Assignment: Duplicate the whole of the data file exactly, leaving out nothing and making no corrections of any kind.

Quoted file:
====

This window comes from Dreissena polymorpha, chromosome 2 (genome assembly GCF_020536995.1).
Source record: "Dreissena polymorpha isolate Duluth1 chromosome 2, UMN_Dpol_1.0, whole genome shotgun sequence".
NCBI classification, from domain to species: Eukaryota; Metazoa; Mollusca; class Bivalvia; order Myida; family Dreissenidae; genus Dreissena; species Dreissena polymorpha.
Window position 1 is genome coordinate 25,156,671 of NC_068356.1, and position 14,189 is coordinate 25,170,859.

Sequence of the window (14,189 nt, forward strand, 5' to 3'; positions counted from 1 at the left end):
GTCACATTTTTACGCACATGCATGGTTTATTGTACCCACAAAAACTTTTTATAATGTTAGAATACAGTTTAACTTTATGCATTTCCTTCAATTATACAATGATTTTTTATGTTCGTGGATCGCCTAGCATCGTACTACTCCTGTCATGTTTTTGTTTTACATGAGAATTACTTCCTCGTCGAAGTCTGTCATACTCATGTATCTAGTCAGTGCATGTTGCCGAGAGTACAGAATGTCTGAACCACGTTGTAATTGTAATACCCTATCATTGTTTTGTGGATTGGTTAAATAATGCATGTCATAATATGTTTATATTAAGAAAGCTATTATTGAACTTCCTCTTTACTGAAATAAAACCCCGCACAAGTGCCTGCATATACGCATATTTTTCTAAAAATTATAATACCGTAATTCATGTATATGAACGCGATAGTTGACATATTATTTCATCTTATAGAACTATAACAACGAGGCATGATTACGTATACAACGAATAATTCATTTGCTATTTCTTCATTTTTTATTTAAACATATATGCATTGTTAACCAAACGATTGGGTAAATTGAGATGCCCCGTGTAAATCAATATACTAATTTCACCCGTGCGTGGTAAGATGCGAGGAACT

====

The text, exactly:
This window comes from Dreissena polymorpha, chromosome 2 (genome assembly GCF_020536995.1).
Source record: "Dreissena polymorpha isolate Duluth1 chromosome 2, UMN_Dpol_1.0, whole genome shotgun sequence".
NCBI classification, from domain to species: Eukaryota; Metazoa; Mollusca; class Bivalvia; order Myida; family Dreissenidae; genus Dreissena; species Dreissena polymorpha.
Window position 1 is genome coordinate 25,156,671 of NC_068356.1, and position 14,189 is coordinate 25,170,859.

Sequence of the window (14,189 nt, forward strand, 5' to 3'; positions counted from 1 at the left end):
GTCACATTTTTACGCACATGCATGGTTTATTGTACCCACAAAAACTTTTTATAATGTTAGAATACAGTTTAACTTTATGCATTTCCTTCAATTATACAATGATTTTTTATGTTCGTGGATCGCCTAGCATCGTACTACTCCTGTCATGTTTTTGTTTTACATGAGAATTACTTCCTCGTCGAAGTCTGTCATACTCATGTATCTAGTCAGTGCATGTTGCCGAGAGTACAGAATGTCTGAACCACGTTGTAATTGTAATACCCTATCATTGTTTTGTGGATTGGTTAAATAATGCATGTCATAATATGTTTATATTAAGAAAGCTATTATTGAACTTCCTCTTTACTGAAATAAAACCCCGCACAAGTGCCTGCATATACGCATATTTTTCTAAAAATTATAATACCGTAATTCATGTATATGAACGCGATAGTTGACATATTATTTCATCTTATAGAACTATAACAACGAGGCATGATTACGTATACAACGAATAATTCATTTGCTATTTCTTCATTTTTTATTTAAACATATATGCATTGTTAACCAAACGATTGGGTAAATTGAGATGCCCCGTGTAAATCAATATACTAATTTCACCCGTGCGTGGTAAGATGCGAGGAACT